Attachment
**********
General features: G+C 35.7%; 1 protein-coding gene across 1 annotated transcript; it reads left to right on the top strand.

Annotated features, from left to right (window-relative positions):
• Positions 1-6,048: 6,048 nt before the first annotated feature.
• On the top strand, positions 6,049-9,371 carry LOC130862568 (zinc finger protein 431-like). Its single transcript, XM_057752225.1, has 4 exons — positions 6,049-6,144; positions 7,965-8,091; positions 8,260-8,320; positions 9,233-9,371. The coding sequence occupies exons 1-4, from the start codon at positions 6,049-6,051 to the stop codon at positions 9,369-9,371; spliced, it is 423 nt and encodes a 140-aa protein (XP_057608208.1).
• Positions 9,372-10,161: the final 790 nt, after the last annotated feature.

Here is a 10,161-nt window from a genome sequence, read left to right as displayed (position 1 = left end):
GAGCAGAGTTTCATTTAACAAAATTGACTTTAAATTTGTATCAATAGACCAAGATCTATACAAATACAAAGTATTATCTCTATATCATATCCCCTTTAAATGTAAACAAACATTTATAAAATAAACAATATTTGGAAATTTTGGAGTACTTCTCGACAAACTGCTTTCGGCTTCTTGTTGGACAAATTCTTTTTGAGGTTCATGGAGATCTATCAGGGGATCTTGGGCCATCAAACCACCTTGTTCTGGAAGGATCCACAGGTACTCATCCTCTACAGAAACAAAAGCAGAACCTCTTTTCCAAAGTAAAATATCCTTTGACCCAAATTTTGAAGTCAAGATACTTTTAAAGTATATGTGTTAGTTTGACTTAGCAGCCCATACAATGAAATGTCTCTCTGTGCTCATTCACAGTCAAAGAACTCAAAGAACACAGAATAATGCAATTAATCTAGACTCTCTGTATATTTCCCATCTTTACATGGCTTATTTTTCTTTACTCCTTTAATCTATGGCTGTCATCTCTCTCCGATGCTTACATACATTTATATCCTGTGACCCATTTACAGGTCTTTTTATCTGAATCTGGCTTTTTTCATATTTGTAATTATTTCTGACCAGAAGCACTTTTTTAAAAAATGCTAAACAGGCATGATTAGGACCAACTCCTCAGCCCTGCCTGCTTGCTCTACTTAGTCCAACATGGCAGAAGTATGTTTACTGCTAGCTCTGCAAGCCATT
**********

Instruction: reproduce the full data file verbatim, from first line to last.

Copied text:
General features: G+C 35.7%; 1 protein-coding gene across 1 annotated transcript; it reads left to right on the top strand.

Annotated features, from left to right (window-relative positions):
• Positions 1-6,048: 6,048 nt before the first annotated feature.
• On the top strand, positions 6,049-9,371 carry LOC130862568 (zinc finger protein 431-like). Its single transcript, XM_057752225.1, has 4 exons — positions 6,049-6,144; positions 7,965-8,091; positions 8,260-8,320; positions 9,233-9,371. The coding sequence occupies exons 1-4, from the start codon at positions 6,049-6,051 to the stop codon at positions 9,369-9,371; spliced, it is 423 nt and encodes a 140-aa protein (XP_057608208.1).
• Positions 9,372-10,161: the final 790 nt, after the last annotated feature.

Here is a 10,161-nt window from a genome sequence, read left to right as displayed (position 1 = left end):
GAGCAGAGTTTCATTTAACAAAATTGACTTTAAATTTGTATCAATAGACCAAGATCTATACAAATACAAAGTATTATCTCTATATCATATCCCCTTTAAATGTAAACAAACATTTATAAAATAAACAATATTTGGAAATTTTGGAGTACTTCTCGACAAACTGCTTTCGGCTTCTTGTTGGACAAATTCTTTTTGAGGTTCATGGAGATCTATCAGGGGATCTTGGGCCATCAAACCACCTTGTTCTGGAAGGATCCACAGGTACTCATCCTCTACAGAAACAAAAGCAGAACCTCTTTTCCAAAGTAAAATATCCTTTGACCCAAATTTTGAAGTCAAGATACTTTTAAAGTATATGTGTTAGTTTGACTTAGCAGCCCATACAATGAAATGTCTCTCTGTGCTCATTCACAGTCAAAGAACTCAAAGAACACAGAATAATGCAATTAATCTAGACTCTCTGTATATTTCCCATCTTTACATGGCTTATTTTTCTTTACTCCTTTAATCTATGGCTGTCATCTCTCTCCGATGCTTACATACATTTATATCCTGTGACCCATTTACAGGTCTTTTTATCTGAATCTGGCTTTTTTCATATTTGTAATTATTTCTGACCAGAAGCACTTTTTTAAAAAATGCTAAACAGGCATGATTAGGACCAACTCCTCAGCCCTGCCTGCTTGCTCTACTTAGTCCAACATGGCAGAAGTATGTTTACTGCTAGCTCTGCAAGCCATT